Observatories under the Great Lakes will help us better understand the processes that are going on deep under the ice. We know a lot about the biology, chemistry and physics of the lakes in summer and fall, but when the ice breaks up in spring, things have changed dramatically.

Sandy Soil Deforestation is Greater Climate Threat

April 2, 2014 7:00 am | by Yale Univ. | News | Comments

Deforestation may have far greater consequences for climate change in some soils than in others, according to new research. This find could provide critical insights into which ecosystems must be managed with extra care because they are vulnerable to biodiversity loss and which ecosystems are more resilient.

Legume Research Sheds Light On Nitrogen Uptake

April 2, 2014 7:00 am | by Univ. of Adelaide | News | Comments

Increased nitrogen-use efficiency of plants and an associated reduced need for nitrogen-based fertilizers may be a step closer following research on legumes.

U.N. Panel Says Global Warming Dials Up Risks

March 31, 2014 7:00 am | by Associated Press, Seth Borenstein | News | Comments

If the world doesn't cut pollution of heat-trapping gases, the already noticeable harms of global warming could spiral "out of control," the head of a United Nations scientific panel warns.

Study Compares Toxicity of Biofuels, Conventional Energies

March 27, 2014 7:00 am | by Society of Toxicology | News | Comments

With biofuels being used globally on a wider scale than ever before, scientists are discussing the implications of their use on human and environmental health.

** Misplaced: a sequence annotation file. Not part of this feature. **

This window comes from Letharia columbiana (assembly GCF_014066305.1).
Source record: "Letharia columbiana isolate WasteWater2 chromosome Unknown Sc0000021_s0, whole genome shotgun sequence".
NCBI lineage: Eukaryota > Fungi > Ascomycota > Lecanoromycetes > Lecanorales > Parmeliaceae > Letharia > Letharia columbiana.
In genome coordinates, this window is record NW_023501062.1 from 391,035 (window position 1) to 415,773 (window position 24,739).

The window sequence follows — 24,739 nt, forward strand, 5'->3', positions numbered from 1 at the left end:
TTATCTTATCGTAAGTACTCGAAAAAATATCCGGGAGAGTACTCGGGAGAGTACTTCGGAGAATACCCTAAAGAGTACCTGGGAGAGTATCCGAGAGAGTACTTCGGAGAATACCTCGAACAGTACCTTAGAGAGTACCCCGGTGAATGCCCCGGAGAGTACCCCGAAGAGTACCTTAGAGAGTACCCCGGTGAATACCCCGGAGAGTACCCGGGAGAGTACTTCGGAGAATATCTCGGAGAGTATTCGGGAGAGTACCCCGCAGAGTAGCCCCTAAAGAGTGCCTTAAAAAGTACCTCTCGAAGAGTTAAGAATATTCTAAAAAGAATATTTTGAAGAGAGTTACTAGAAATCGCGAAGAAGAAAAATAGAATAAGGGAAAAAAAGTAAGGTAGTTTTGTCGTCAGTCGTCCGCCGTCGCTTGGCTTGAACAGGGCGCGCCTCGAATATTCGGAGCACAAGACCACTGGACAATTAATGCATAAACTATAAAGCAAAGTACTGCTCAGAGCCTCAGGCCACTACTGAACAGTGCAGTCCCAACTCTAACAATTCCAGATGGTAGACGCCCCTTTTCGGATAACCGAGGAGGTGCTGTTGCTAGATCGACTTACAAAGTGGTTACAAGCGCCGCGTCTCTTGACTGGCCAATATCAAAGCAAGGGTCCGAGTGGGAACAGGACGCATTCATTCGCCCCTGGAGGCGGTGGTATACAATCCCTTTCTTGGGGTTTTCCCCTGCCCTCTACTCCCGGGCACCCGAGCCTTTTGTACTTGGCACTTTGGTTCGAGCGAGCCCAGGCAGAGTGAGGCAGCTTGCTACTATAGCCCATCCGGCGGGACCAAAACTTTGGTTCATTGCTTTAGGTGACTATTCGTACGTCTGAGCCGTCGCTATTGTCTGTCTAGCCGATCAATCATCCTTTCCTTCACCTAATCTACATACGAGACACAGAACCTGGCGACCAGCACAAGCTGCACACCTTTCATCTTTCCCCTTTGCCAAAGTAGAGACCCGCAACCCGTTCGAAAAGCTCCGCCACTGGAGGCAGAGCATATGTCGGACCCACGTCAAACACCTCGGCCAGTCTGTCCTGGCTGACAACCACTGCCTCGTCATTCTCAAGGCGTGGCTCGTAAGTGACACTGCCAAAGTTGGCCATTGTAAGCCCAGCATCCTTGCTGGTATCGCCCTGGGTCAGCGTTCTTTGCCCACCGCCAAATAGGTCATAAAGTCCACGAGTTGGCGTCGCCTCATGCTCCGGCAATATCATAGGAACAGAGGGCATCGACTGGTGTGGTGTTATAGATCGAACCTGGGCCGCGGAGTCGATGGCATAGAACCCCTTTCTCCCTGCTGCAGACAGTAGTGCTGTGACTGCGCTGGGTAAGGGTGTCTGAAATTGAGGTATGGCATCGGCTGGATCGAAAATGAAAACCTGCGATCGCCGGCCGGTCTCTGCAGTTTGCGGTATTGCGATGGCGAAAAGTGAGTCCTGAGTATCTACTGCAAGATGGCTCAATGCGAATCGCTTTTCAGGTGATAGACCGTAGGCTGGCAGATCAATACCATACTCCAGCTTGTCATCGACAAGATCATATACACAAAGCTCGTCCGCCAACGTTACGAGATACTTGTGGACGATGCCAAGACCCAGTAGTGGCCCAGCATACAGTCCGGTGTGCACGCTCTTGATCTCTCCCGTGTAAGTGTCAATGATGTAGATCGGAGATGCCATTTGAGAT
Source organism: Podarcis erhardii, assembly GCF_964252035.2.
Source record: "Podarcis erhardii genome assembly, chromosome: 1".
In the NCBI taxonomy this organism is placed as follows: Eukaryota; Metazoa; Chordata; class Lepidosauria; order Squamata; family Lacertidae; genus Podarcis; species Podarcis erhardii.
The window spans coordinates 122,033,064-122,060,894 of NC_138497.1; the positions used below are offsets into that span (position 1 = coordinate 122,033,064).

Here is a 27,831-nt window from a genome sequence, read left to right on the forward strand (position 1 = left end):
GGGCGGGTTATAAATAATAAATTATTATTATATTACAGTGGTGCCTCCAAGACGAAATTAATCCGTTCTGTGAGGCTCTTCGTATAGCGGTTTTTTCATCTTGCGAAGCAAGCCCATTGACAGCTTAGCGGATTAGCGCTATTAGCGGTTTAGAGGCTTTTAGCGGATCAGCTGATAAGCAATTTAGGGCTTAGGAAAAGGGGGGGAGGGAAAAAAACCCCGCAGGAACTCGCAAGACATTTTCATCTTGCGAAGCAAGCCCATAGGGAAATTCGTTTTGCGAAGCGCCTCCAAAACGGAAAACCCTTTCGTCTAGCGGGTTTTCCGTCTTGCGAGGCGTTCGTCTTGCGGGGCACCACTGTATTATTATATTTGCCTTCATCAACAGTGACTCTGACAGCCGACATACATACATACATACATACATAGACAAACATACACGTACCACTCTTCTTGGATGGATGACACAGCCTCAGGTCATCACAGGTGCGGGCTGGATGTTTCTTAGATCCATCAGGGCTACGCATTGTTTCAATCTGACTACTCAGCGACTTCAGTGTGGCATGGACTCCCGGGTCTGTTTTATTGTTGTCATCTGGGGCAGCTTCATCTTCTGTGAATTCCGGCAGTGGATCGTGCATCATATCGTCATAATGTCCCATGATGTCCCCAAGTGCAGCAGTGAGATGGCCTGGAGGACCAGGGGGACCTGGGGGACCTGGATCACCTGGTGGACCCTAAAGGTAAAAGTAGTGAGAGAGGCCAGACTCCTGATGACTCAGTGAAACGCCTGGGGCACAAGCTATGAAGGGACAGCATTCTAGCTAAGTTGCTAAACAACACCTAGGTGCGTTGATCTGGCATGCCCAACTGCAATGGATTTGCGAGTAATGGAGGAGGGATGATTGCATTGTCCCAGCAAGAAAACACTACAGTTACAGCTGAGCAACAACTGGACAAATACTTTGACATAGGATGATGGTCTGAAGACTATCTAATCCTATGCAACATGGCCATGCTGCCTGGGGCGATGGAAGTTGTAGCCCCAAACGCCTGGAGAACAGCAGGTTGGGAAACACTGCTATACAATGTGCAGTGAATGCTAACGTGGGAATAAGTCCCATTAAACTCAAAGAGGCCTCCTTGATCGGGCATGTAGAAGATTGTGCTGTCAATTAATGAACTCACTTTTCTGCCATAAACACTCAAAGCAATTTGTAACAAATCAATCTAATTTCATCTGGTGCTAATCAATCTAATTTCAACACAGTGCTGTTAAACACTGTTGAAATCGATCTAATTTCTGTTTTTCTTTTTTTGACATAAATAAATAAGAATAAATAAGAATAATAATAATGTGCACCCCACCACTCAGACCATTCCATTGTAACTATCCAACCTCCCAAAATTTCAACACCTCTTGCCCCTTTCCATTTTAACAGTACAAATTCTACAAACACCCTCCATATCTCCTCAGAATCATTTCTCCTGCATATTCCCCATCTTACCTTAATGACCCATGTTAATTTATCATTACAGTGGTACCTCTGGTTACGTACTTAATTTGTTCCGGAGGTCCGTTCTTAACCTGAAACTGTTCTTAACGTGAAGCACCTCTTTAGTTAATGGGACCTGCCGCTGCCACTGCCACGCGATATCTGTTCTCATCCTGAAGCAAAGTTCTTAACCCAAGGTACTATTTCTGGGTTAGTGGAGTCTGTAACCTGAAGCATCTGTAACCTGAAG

Data Explores Air Pollution, Diabetes, Obesity Connection

March 26, 2014 7:00 am | by Society of Toxicology | News | Comments

While researchers have connected high-calorie, high-fat diets and sedentary lifestyles to the increase in metabolic syndrome in developed countries, others are looking into whether or not air pollution is also contributing to the epidemic.

Salamanders Shrinking in Response to Climate

March 26, 2014 7:00 am | by Univ. of Maryland | News | Comments

Wild salamanders living in some of North America’s best salamander habitats are getting smaller as their surroundings get warmer and drier, forcing them to burn more energy in a changing climate.

WHO Says Pollution Kills Seven M Per Year

March 25, 2014 12:00 pm | by Associated Press, Maria Cheng | News | Comments

Air pollution kills about seven million people worldwide every year, with more than half of the fatalities caused by fumes from indoor stoves, according to a new report.